LOS ANGELES — Seeing a show doesn’t have to break the bank — even if it’s in a bank — which is exactly what the Los Angeles Theatre Center used to be. 

“This entrance here is a vault, an actual vault,” Sal Lopez said, standing beside a thick gold-rimmed door with a glass front revealing the gears and mechanisms inside. “This is the actual thing that was here when it was a bank.”

What You Need To Know

  • Latino Theater Company is the resident company overseeing programming at the Los Angeles Theatre Center, a historic landmark in the heart of downtown LA

  • The former bank is now a theater complex with five unique performance spaces and the largest theater lobby west of the Mississippi River

  • Prolific playwright and native Angeleno Luis Alfaro's play "The Travelers" is currently being presented along with "This is Not a True Story" and "Tacos La Brooklyn"

  • Since the start of their current lease in 2007, LTC has produced over 150 plays resulting in over 4,000 jobs

There are other similar clues to its past life throughout the space. Cutouts in the wall reveal the thickness of the concrete. Windows overlook the lobby, which Lopez points out is the largest theater lobby west of the Mississippi River. He has spent decades of his life in this building and it still takes his breath away.

“Anytime I walked through these doors, I marvel,” he admitted, gazing up at the lobby’s ornate glass ceiling. “This ceiling is from the original back in the day.”

Lopez is one of the Associate Artistic Directors of Latino Theater Company — the resident company which oversees programming at the LATC. He and his four longtime colleagues, including artistic director José Luis Valenzuela, have been involved in the company for nearly four decades, growing the space from three theaters to now five unique spaces ranging from small black boxes to the nearly 500 seat Tom Bradley Theatre. 

Right now, they have three shows running simultaneously, and one of their goals Lopez said is to make sure there are no barriers to experiencing the arts.

“We’re very proud that we make our tickets accessible to everyone,” he pointed out. “I mean, you can come tonight and pay $10 to see a live show. And so, you know, that’s less than a movie to see live theater. And that’s something we’re very proud of.”

One of the shows about to take its final bow in the space is “The Travelers” by Luis Alfaro who also has a long history with the building.

“When I was young, my first major professional show was a solo show I did called ‘Downtown,’” he recalled. “I did it downstairs at theater three. I got my equity card, and I was really, really excited.”

(Spectrum News/Tara Lynn Wagner)

It’s fitting that Alfaro’s initials are L.A. because he has been woven into the fabric of the city and its theater community from his early days as an usher at the Music Center to now a prolific internationally acclaimed playwright.

“Oh my god, I’m on like 27,” he said with a laugh, “and I have two other new ones this year.”

“The Travelers” returns to his family’s roots and the agricultural fields of the Central Valley. His mother’s family were all farmworkers and his parents were heavily involved in the farmworkers’ movement in the 1970s.   

“I wanted to write about California,” Alfaro said of his inspiration. “I’m trying to uncover all these California stories. It’s an extraordinary place. We speak 224 different languages here, right?”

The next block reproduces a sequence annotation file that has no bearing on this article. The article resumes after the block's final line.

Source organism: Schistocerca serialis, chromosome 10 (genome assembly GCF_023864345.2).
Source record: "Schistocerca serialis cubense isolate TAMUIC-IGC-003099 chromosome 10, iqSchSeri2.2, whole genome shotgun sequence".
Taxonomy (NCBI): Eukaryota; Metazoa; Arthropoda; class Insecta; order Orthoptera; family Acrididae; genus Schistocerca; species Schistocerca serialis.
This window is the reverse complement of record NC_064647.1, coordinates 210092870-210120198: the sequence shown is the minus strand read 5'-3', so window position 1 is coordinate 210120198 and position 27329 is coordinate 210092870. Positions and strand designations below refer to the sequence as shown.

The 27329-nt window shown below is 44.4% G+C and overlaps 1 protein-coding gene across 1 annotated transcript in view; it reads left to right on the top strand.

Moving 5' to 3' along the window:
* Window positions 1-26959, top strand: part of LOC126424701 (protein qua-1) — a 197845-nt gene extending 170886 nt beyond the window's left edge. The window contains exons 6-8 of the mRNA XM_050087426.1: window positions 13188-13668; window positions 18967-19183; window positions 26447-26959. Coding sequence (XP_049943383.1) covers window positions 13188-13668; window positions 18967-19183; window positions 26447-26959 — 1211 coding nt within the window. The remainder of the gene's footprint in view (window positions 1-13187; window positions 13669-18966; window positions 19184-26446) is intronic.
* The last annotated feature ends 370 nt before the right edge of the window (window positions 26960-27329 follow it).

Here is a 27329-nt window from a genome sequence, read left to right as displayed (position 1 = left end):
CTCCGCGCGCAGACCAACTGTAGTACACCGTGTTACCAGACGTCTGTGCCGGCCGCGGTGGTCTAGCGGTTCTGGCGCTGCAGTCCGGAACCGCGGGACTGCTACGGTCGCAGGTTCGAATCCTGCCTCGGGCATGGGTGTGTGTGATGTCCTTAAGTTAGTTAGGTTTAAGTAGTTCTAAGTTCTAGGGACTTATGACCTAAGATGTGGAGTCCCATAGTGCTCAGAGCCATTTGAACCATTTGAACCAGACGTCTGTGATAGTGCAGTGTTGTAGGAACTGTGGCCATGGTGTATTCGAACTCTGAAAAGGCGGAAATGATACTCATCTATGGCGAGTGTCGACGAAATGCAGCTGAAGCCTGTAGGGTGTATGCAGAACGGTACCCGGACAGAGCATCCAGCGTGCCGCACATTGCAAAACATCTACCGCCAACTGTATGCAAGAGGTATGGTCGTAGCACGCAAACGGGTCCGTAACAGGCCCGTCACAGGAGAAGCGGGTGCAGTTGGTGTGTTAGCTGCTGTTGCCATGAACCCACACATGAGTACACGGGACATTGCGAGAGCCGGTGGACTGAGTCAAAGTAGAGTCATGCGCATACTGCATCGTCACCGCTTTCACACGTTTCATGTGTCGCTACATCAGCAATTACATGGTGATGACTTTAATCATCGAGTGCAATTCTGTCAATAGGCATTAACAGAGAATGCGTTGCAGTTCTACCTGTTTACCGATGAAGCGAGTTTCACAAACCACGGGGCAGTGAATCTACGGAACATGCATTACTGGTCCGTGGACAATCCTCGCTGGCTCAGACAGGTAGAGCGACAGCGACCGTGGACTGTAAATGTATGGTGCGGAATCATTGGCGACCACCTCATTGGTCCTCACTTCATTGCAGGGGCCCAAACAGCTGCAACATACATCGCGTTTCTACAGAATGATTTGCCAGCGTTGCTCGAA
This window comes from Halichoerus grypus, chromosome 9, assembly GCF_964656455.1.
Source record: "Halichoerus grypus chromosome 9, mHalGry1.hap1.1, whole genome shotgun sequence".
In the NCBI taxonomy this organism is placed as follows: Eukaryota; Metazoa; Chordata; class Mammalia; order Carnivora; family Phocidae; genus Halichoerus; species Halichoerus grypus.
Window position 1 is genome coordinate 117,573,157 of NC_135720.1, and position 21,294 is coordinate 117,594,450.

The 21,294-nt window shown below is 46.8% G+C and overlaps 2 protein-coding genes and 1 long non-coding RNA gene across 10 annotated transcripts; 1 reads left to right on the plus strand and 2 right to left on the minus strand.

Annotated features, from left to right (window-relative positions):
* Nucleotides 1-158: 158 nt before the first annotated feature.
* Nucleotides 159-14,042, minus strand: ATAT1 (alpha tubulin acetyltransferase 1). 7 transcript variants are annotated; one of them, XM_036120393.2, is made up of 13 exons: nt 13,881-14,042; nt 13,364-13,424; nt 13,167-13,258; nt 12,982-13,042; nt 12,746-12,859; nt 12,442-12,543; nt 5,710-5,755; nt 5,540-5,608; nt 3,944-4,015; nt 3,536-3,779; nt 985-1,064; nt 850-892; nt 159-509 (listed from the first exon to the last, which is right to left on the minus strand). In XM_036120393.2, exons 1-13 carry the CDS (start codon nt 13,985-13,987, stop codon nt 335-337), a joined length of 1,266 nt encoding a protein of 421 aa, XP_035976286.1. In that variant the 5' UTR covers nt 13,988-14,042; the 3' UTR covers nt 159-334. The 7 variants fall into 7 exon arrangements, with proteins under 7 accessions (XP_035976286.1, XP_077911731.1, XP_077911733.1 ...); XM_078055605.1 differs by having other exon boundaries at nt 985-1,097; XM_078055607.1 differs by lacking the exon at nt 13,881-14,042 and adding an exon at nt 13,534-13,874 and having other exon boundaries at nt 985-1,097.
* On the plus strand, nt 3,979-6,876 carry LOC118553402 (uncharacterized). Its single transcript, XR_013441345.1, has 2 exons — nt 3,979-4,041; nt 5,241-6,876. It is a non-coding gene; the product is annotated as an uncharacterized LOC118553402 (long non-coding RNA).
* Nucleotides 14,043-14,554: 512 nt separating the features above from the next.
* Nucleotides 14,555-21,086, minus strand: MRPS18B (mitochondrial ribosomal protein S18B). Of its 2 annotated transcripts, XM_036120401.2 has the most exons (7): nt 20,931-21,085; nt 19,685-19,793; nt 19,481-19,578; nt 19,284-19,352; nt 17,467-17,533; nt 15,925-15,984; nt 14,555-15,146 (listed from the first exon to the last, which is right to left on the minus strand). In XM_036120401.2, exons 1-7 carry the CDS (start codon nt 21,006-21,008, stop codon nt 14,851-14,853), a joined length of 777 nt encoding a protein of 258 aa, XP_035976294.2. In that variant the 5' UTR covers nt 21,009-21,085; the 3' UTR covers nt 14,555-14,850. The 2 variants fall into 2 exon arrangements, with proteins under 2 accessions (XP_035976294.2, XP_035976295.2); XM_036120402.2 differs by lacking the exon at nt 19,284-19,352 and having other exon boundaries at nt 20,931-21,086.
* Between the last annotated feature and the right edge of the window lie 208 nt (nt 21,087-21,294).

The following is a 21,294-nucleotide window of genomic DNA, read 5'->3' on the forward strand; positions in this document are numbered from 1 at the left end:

Although his works have been presented around the world, he said there aren’t all that many mainstream spaces available where Latino stories get told, or at least don’t get told by Latino voices. This complex is special not only because it is in the heart of downtown Los Angeles, but it tells the stories of the people who surround it.

“If every community had the opportunity to name themselves, we’d be in a much healthier place. And that’s what theater does,” Alfaro explained. “Theater gives you the opportunity to dream, to see yourself as you are, but also to see a mirror of yourself as you can be, and how we might in the current culture be reflected.”

There was a time in the early 1990s, Lopez said, when this space almost disappeared. The city owns the building and was planning to close it.

“We had a sit-in,” he remembered. “We actually camped here with our children back then. I think it was like 10 days or something, and the city heard us and they kept the building open.”

Later, there was a plan to sell it which lead to a legal battle. In the end, the Latino Theater Company was awarded a 20-year lease that has since been extended to 50 years. And they are making good use of their time. Since the start of that lease in 2007, they’ve created a lot of art — over 150 plays — and a lot of jobs — over 4,000.

Lopez and his colleagues have been here since the beginning, running things like, a “democratic dictatorship,” they joke.

“We’ve been together for so many years, going on 38, 39 years,” Lopez said with another hint of marvel in his voice. “We’ve been together longer than most marriages, especially in Hollywood.”

With a lease extending to 2056, they are in the process of creating a succession plan, to make sure the next generation of leaders are ready to continue their legacy of creating theater for the community by the community.

“We hope that this theater’s around here forever and telling stories that reflect our experience,” he said, “because when you share a story together, you realize we’re not that different, and I think it transcends the different barriers that, that separate us.”